Is Joint Replacement An Option For The Treatment Of Osteoarthritis Symptoms?

Currently, medical science provides no cure for OA. Nevertheless, many therapies can reduce OA-related pain and increase joint function, including anti-inflammatory agents, painkillers, physical therapy, braces, orthotics, and lifestyle changes. All of these measures have been shown to reduce the symptoms of the disease. However, when these conservative treatments no longer provide relief, surgery is an option. This includes joint replacement surgery.

When conservative treatments for osteoarthritis no longer provide relief, surgery—including joint replacement—is an option.

The replacement of a natural joint with an artificial joint (i.e., prosthesis) is carried out through a surgical procedure called an arthroplasty. The two most commonly performed joint replacement procedures are hip and knee arthroplasties. Both are very successful procedures and are associated with high rates of patient satisfaction. They are by no means the only joint replacement procedures, however: Shoulder, elbow, wrist, and finger joints can also be replaced.

Not every person with an arthritic joint is a candidate for joint replacement. Joint replacement surgery is indicated for people who are in pain and have significant limitations of movement in the affected joint. These patients have usually failed to respond the more conservative treatment options. Even if a person meets all of these criteria, however, surgery may not be the most appropriate option.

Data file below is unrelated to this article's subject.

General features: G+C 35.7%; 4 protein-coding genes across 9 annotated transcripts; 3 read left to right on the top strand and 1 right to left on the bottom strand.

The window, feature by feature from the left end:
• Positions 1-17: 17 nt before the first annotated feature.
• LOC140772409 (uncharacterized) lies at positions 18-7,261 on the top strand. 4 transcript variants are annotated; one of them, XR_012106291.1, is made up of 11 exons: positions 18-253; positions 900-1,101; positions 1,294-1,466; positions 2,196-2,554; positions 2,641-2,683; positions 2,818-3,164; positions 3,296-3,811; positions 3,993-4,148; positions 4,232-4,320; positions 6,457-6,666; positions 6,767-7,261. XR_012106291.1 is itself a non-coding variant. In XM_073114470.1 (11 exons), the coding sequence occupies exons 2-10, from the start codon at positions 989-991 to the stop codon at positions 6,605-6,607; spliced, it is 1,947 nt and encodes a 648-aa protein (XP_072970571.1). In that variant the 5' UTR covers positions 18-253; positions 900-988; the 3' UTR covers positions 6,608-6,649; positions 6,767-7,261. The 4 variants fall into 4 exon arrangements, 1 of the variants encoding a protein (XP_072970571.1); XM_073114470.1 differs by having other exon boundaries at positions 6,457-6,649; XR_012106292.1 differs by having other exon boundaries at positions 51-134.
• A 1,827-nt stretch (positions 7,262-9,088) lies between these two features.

If the patient has other conditions that would increase the risk of complications or of prosthetic failure or that would render the individual unable to participate in a rigorous rehabilitation program, then he or she is unlikely to be considered for this type of surgery. For example, people with severe neurological, intellectual, or psychiatric impairment would not be able to participate in rehabilitation, nor would patients with severe heart or lung conditions. People with severe osteoporosis or obesity would also be at high risk for a failure of the prosthesis. Those with blood clotting disorders could be at excessive risk of pulmonary embolism (blood clots in the lung), strokes, or bleeding after surgery.

The timing of the surgery is important. For example, studies suggest that if a joint replacement is delayed too long, patients may become too debilitated to participate in their physical therapy after surgery. If a young person needs a joint replacement, his or her orthopedist will delay this surgery for as long as possible, because the implanted prosthesis will wear out. Thus a younger patient may eventually require one or more additional replacements in the future. Ideally, as surgical techniques and materials science improve over time, newer prostheses will be more durable and will require fewer replacements.